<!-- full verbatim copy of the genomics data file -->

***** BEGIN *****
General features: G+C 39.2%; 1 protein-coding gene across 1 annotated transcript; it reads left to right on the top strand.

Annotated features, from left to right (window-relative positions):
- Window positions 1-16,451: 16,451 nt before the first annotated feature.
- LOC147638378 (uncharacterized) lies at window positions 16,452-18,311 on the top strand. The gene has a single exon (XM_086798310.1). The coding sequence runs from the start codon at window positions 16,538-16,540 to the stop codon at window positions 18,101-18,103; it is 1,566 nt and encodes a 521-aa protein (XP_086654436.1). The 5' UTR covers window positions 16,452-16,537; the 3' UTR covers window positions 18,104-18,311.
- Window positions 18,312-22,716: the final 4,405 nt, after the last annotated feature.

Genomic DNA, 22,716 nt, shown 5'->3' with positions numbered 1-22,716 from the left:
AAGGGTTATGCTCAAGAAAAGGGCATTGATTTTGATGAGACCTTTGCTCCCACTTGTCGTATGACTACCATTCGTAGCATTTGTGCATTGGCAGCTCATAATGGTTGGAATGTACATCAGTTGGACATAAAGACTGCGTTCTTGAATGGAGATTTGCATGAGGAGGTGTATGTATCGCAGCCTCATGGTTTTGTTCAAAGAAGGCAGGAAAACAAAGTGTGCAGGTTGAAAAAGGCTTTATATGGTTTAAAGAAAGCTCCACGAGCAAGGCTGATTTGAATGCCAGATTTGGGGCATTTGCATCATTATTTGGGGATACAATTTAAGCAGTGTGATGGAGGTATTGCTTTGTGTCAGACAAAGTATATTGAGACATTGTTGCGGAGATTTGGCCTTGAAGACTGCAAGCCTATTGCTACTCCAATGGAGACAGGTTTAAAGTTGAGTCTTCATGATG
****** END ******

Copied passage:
General features: G+C 39.2%; 1 protein-coding gene across 1 annotated transcript; it reads left to right on the top strand.

Annotated features, from left to right (window-relative positions):
- Window positions 1-16,451: 16,451 nt before the first annotated feature.
- LOC147638378 (uncharacterized) lies at window positions 16,452-18,311 on the top strand. The gene has a single exon (XM_086798310.1). The coding sequence runs from the start codon at window positions 16,538-16,540 to the stop codon at window positions 18,101-18,103; it is 1,566 nt and encodes a 521-aa protein (XP_086654436.1). The 5' UTR covers window positions 16,452-16,537; the 3' UTR covers window positions 18,104-18,311.
- Window positions 18,312-22,716: the final 4,405 nt, after the last annotated feature.

Genomic DNA, 22,716 nt, shown 5'->3' with positions numbered 1-22,716 from the left:
AAGGGTTATGCTCAAGAAAAGGGCATTGATTTTGATGAGACCTTTGCTCCCACTTGTCGTATGACTACCATTCGTAGCATTTGTGCATTGGCAGCTCATAATGGTTGGAATGTACATCAGTTGGACATAAAGACTGCGTTCTTGAATGGAGATTTGCATGAGGAGGTGTATGTATCGCAGCCTCATGGTTTTGTTCAAAGAAGGCAGGAAAACAAAGTGTGCAGGTTGAAAAAGGCTTTATATGGTTTAAAGAAAGCTCCACGAGCAAGGCTGATTTGAATGCCAGATTTGGGGCATTTGCATCATTATTTGGGGATACAATTTAAGCAGTGTGATGGAGGTATTGCTTTGTGTCAGACAAAGTATATTGAGACATTGTTGCGGAGATTTGGCCTTGAAGACTGCAAGCCTATTGCTACTCCAATGGAGACAGGTTTAAAGTTGAGTCTTCATGATG